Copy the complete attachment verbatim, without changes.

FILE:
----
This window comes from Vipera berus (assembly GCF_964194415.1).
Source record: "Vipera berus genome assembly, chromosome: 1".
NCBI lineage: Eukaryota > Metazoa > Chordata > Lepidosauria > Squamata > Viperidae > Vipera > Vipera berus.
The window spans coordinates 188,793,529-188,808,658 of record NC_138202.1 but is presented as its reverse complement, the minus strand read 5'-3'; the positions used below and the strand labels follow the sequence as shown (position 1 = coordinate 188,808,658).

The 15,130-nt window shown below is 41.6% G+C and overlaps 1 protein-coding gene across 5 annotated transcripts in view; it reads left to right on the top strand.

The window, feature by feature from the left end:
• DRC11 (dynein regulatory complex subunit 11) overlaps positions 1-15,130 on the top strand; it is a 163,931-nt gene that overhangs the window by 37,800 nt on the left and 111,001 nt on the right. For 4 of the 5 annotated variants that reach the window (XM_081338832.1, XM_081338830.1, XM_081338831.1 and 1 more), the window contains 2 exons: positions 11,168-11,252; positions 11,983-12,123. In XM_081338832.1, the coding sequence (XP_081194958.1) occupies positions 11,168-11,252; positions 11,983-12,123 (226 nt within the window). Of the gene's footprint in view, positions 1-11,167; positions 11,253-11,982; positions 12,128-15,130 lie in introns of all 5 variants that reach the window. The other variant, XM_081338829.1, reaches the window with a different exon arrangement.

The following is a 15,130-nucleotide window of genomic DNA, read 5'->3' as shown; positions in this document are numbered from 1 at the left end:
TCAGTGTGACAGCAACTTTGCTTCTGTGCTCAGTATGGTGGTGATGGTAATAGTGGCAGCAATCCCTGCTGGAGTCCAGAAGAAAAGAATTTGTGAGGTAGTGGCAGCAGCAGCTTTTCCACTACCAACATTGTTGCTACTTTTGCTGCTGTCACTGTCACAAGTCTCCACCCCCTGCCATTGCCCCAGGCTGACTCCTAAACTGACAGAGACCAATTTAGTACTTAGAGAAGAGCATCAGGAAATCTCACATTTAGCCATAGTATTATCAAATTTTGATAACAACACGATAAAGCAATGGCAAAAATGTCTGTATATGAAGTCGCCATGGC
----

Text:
This window comes from Vipera berus (assembly GCF_964194415.1).
Source record: "Vipera berus genome assembly, chromosome: 1".
NCBI lineage: Eukaryota > Metazoa > Chordata > Lepidosauria > Squamata > Viperidae > Vipera > Vipera berus.
The window spans coordinates 188,793,529-188,808,658 of record NC_138202.1 but is presented as its reverse complement, the minus strand read 5'-3'; the positions used below and the strand labels follow the sequence as shown (position 1 = coordinate 188,808,658).

The 15,130-nt window shown below is 41.6% G+C and overlaps 1 protein-coding gene across 5 annotated transcripts in view; it reads left to right on the top strand.

The window, feature by feature from the left end:
• DRC11 (dynein regulatory complex subunit 11) overlaps positions 1-15,130 on the top strand; it is a 163,931-nt gene that overhangs the window by 37,800 nt on the left and 111,001 nt on the right. For 4 of the 5 annotated variants that reach the window (XM_081338832.1, XM_081338830.1, XM_081338831.1 and 1 more), the window contains 2 exons: positions 11,168-11,252; positions 11,983-12,123. In XM_081338832.1, the coding sequence (XP_081194958.1) occupies positions 11,168-11,252; positions 11,983-12,123 (226 nt within the window). Of the gene's footprint in view, positions 1-11,167; positions 11,253-11,982; positions 12,128-15,130 lie in introns of all 5 variants that reach the window. The other variant, XM_081338829.1, reaches the window with a different exon arrangement.

The following is a 15,130-nucleotide window of genomic DNA, read 5'->3' as shown; positions in this document are numbered from 1 at the left end:
TCAGTGTGACAGCAACTTTGCTTCTGTGCTCAGTATGGTGGTGATGGTAATAGTGGCAGCAATCCCTGCTGGAGTCCAGAAGAAAAGAATTTGTGAGGTAGTGGCAGCAGCAGCTTTTCCACTACCAACATTGTTGCTACTTTTGCTGCTGTCACTGTCACAAGTCTCCACCCCCTGCCATTGCCCCAGGCTGACTCCTAAACTGACAGAGACCAATTTAGTACTTAGAGAAGAGCATCAGGAAATCTCACATTTAGCCATAGTATTATCAAATTTTGATAACAACACGATAAAGCAATGGCAAAAATGTCTGTATATGAAGTCGCCATGGC